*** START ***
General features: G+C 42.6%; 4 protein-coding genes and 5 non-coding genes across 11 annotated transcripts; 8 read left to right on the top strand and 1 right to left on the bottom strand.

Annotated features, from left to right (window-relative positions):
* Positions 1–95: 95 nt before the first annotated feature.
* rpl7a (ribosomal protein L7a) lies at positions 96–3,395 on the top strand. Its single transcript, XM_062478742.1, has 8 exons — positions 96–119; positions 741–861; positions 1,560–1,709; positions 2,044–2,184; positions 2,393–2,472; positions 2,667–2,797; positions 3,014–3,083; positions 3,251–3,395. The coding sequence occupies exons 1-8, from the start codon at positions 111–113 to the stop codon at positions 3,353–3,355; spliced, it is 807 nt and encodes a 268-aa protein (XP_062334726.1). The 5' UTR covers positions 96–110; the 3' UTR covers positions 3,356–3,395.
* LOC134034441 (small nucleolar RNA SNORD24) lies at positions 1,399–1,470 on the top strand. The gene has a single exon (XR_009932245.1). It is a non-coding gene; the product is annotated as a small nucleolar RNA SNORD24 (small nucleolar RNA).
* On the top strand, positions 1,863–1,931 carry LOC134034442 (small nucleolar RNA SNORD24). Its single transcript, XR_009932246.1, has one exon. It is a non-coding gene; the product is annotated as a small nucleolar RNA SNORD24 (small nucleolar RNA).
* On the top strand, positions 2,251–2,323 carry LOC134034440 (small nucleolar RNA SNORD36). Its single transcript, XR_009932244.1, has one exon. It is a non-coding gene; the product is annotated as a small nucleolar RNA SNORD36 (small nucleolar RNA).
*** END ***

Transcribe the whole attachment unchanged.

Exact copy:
General features: G+C 42.6%; 4 protein-coding genes and 5 non-coding genes across 11 annotated transcripts; 8 read left to right on the top strand and 1 right to left on the bottom strand.

Annotated features, from left to right (window-relative positions):
* Positions 1–95: 95 nt before the first annotated feature.
* rpl7a (ribosomal protein L7a) lies at positions 96–3,395 on the top strand. Its single transcript, XM_062478742.1, has 8 exons — positions 96–119; positions 741–861; positions 1,560–1,709; positions 2,044–2,184; positions 2,393–2,472; positions 2,667–2,797; positions 3,014–3,083; positions 3,251–3,395. The coding sequence occupies exons 1-8, from the start codon at positions 111–113 to the stop codon at positions 3,353–3,355; spliced, it is 807 nt and encodes a 268-aa protein (XP_062334726.1). The 5' UTR covers positions 96–110; the 3' UTR covers positions 3,356–3,395.
* LOC134034441 (small nucleolar RNA SNORD24) lies at positions 1,399–1,470 on the top strand. The gene has a single exon (XR_009932245.1). It is a non-coding gene; the product is annotated as a small nucleolar RNA SNORD24 (small nucleolar RNA).
* On the top strand, positions 1,863–1,931 carry LOC134034442 (small nucleolar RNA SNORD24). Its single transcript, XR_009932246.1, has one exon. It is a non-coding gene; the product is annotated as a small nucleolar RNA SNORD24 (small nucleolar RNA).
* On the top strand, positions 2,251–2,323 carry LOC134034440 (small nucleolar RNA SNORD36). Its single transcript, XR_009932244.1, has one exon. It is a non-coding gene; the product is annotated as a small nucleolar RNA SNORD36 (small nucleolar RNA).